Saturday, July 20, 2019

On a Quiet Street by J.L. Doucette

On a Quiet Street is J.L. Doucette's second Dr. Pepper Hunt mystery. However, I'll admit it didn't feel as if the focus was on Hunt in this book, but on the investigating police detective instead. I'm fine with that because I like police procedurals. But, I'll be curious to see what other readers say in the future.

When Stacy Hart is killed, "everyone" is shocked, and Hart's mother says everyone loved her daughter. It takes Stacy's brother, Max, who had a head injury years earlier, to say she was murdered. Someone had a problem with her.

Stacy Hart had everything to live for, if appearances were accurate. She was engaged to marry the assistant county prosecutor. She was renovating their future home, with the help of a contractor. And, she had a job at the local YMCA, working in the safety and domestic violence program. Police detective Beau Antelope is allowed to call in Dr. Pepper Hunt as a consultant on the case. Hunt is a forensic psychologist who works where the mental health and criminal justice system intersect. She as also a victim and suspect herself at one time, when she found her husband and his mistress shot to death at their office.

Now, Dr. Hunt provides Antelope with glimpses into the minds of the suspects. But, it's a complicated case that involves sexual abuse, as well as a long ago accident that left one teen dead and one permanently injured. As in any murder investigation, people have secrets and they're trying to keep them.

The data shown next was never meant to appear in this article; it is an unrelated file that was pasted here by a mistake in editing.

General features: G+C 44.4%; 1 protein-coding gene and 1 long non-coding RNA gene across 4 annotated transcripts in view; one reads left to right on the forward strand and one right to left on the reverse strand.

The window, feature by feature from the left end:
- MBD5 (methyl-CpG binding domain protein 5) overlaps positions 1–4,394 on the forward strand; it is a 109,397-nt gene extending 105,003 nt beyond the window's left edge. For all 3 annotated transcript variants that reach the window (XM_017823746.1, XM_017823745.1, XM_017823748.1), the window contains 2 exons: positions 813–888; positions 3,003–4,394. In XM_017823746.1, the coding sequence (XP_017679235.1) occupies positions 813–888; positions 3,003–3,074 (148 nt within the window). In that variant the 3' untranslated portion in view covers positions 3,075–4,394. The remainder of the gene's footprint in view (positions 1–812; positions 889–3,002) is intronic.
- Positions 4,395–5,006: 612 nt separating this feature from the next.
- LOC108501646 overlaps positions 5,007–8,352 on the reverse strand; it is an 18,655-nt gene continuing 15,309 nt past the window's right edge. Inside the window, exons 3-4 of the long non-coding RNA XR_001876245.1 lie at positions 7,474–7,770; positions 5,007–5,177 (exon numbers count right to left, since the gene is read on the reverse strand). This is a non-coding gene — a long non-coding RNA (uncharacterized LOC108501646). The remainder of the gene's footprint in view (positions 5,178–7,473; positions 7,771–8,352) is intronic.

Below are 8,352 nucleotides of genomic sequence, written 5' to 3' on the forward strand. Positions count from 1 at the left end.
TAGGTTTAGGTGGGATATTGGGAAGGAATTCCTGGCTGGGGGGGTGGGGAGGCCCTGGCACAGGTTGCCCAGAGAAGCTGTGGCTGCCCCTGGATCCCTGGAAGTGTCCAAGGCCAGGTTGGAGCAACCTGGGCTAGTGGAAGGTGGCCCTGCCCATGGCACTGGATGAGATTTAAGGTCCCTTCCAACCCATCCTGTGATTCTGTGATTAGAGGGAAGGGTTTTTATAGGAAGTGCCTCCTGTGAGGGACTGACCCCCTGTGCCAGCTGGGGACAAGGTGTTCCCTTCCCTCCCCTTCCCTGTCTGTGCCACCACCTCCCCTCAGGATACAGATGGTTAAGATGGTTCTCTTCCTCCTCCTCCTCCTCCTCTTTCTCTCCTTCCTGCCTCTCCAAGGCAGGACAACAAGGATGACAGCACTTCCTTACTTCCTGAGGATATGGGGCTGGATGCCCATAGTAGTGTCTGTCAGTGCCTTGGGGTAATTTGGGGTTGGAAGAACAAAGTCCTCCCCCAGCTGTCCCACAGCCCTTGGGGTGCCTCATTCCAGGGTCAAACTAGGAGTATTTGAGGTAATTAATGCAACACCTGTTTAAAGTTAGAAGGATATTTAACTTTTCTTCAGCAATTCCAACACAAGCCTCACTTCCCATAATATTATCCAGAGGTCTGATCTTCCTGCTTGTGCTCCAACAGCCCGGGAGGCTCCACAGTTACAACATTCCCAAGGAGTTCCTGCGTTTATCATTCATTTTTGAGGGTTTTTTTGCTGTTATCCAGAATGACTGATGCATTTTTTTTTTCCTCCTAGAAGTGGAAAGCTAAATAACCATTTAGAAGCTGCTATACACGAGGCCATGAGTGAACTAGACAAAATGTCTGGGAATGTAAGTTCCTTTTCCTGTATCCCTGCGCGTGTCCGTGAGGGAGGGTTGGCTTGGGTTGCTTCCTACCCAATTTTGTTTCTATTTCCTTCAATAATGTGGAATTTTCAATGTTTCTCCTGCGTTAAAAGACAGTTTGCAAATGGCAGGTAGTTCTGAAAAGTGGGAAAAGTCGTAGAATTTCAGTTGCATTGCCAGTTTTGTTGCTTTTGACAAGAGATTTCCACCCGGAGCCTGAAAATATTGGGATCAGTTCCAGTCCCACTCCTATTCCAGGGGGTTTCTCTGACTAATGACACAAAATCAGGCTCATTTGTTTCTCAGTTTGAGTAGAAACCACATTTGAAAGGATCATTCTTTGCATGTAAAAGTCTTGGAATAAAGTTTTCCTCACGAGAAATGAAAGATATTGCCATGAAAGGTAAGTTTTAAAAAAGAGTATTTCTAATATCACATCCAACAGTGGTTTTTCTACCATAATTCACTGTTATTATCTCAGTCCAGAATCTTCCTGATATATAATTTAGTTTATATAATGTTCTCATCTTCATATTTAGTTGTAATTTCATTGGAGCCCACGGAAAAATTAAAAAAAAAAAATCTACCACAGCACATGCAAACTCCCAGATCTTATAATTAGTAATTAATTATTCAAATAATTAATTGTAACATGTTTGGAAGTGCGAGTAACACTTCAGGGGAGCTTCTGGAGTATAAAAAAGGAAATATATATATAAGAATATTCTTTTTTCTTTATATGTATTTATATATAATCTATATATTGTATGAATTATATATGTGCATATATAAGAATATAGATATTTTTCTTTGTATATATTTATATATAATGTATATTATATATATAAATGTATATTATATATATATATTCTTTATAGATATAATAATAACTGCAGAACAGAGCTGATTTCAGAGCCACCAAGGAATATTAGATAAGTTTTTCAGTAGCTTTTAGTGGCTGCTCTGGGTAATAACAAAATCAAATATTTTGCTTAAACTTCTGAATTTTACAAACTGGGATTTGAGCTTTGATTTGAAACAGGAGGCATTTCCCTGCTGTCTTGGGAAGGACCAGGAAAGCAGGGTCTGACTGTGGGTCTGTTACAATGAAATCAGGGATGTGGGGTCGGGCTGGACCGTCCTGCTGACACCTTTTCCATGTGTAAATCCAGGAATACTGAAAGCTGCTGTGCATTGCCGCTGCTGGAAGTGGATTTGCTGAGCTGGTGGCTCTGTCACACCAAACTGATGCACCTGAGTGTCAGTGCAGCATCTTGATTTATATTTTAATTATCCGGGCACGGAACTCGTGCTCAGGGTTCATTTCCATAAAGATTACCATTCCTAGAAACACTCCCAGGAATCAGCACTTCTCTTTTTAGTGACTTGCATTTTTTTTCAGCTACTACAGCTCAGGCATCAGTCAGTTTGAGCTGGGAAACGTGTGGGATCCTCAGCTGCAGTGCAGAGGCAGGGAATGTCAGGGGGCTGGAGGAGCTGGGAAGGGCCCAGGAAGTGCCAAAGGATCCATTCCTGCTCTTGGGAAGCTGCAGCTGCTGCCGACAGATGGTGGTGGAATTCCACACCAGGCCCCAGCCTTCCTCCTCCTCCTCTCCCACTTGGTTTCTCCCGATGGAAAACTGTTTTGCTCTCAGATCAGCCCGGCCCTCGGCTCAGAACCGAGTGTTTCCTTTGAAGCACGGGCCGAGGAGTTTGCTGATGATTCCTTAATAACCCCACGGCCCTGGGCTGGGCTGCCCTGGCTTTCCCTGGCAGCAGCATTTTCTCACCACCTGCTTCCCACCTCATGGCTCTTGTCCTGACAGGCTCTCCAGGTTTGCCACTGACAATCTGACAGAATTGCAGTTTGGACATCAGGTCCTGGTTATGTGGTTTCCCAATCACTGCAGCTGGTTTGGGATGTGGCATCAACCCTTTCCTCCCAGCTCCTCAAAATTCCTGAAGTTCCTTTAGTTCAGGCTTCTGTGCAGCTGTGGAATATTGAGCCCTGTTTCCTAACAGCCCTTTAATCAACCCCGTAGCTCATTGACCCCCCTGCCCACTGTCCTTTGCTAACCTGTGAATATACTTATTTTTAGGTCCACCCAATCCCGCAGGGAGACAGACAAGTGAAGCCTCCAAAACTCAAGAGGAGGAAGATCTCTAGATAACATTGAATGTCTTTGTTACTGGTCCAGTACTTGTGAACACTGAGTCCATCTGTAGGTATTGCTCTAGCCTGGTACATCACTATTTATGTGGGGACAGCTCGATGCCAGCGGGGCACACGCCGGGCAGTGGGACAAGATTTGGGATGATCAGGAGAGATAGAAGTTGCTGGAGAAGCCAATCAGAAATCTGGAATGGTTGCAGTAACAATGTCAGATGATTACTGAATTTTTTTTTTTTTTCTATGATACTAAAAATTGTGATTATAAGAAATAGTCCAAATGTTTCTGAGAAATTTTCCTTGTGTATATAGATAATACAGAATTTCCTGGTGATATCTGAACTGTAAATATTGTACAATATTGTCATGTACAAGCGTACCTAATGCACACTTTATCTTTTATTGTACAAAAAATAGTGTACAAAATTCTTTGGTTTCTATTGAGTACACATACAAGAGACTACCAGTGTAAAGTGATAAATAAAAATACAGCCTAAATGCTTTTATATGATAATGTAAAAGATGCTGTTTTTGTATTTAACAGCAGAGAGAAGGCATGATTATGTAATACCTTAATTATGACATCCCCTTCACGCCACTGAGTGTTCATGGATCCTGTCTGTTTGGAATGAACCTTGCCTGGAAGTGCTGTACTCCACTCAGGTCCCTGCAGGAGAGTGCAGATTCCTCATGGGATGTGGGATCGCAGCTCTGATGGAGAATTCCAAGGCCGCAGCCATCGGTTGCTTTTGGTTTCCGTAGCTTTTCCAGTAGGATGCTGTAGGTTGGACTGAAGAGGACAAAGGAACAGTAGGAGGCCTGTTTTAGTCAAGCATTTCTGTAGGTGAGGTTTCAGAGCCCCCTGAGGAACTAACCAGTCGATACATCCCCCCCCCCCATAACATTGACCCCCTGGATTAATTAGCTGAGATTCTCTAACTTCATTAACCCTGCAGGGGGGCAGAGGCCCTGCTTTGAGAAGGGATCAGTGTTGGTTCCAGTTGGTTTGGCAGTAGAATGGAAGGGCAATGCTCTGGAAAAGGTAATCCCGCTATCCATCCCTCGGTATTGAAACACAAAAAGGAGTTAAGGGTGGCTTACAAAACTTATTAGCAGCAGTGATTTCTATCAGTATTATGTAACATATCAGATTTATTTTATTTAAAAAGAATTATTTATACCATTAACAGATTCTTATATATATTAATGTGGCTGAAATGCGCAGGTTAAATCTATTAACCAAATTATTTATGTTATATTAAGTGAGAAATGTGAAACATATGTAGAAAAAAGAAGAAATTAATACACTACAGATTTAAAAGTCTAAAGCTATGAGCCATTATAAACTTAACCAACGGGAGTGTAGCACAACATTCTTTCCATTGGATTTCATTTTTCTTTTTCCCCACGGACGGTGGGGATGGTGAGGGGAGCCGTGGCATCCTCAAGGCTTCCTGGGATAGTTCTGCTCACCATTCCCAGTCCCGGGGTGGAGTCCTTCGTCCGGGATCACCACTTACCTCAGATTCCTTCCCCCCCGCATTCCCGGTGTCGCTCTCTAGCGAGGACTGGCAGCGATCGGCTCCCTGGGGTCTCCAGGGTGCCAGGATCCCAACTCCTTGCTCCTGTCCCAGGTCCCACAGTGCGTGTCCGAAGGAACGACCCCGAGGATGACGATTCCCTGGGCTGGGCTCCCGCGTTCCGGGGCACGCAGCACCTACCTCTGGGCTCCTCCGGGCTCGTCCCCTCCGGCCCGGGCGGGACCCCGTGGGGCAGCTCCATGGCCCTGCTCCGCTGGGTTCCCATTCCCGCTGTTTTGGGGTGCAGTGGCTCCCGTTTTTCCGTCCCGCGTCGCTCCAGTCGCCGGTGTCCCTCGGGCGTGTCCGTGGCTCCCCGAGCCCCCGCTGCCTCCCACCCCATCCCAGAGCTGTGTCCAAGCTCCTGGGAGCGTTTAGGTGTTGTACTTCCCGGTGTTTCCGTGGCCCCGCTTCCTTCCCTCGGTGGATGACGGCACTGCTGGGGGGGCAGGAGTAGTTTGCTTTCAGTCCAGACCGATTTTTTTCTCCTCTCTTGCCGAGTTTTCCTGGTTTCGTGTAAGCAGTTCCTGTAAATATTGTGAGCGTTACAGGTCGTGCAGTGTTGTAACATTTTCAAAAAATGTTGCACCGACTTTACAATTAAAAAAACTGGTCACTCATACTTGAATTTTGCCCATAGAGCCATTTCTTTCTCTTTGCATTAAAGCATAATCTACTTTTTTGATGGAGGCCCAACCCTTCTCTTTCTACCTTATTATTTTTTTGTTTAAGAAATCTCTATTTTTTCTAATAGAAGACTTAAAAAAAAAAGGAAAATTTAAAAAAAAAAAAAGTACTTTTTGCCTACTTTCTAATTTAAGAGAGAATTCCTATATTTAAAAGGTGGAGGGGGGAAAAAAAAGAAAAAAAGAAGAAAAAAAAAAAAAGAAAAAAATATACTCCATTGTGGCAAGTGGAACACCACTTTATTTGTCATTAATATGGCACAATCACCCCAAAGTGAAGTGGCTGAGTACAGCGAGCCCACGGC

I had a few problems with On a Quiet Street. The chapters were short and choppy, once in a while only a page in length. That actually didn't seem to serve the story. Instead, I was thrown out of it at times. The other problem was Dr. Hunt. I preferred Beau Antelope as a lead character, and thought he would have been much more effective. At one point, it was mentioned that spirits of the dead haunted Antelope's dreams until he caught the killer. However, that was glossed over, and the author never returned to that point.  I actually think it would have been a better story without Hunt. I know that sounds odd, when the author herself has a doctorate in counseling psychology, but Hunt just didn't work for me as a character.

However, remember, this is just my opinion of On a Quiet Street, and others might appreciate the short chapters, and the characters.

On a Quiet Street by J.L. Doucette. She Writes Press, 2019. ISBN 9781631525377 (paperback), 256p.

FTC Full Disclosure - I received a copy to review for a journal.


Glen Davis said...

I've never read this particular novel, but I've encountered this phenomenon before, where a book is supposed to focus on one character, but instead, focuses on another.

I think it's a cheat. If an author wants to write about a different character, they should write a standalone instead of shoving the series character into a novel to boost sales.

Television does this as well. They call them shadow pilots.

Lesa said...

I agree, and, frankly, I liked the cop character much better than the doctor.

It really makes more sense in television than in a book.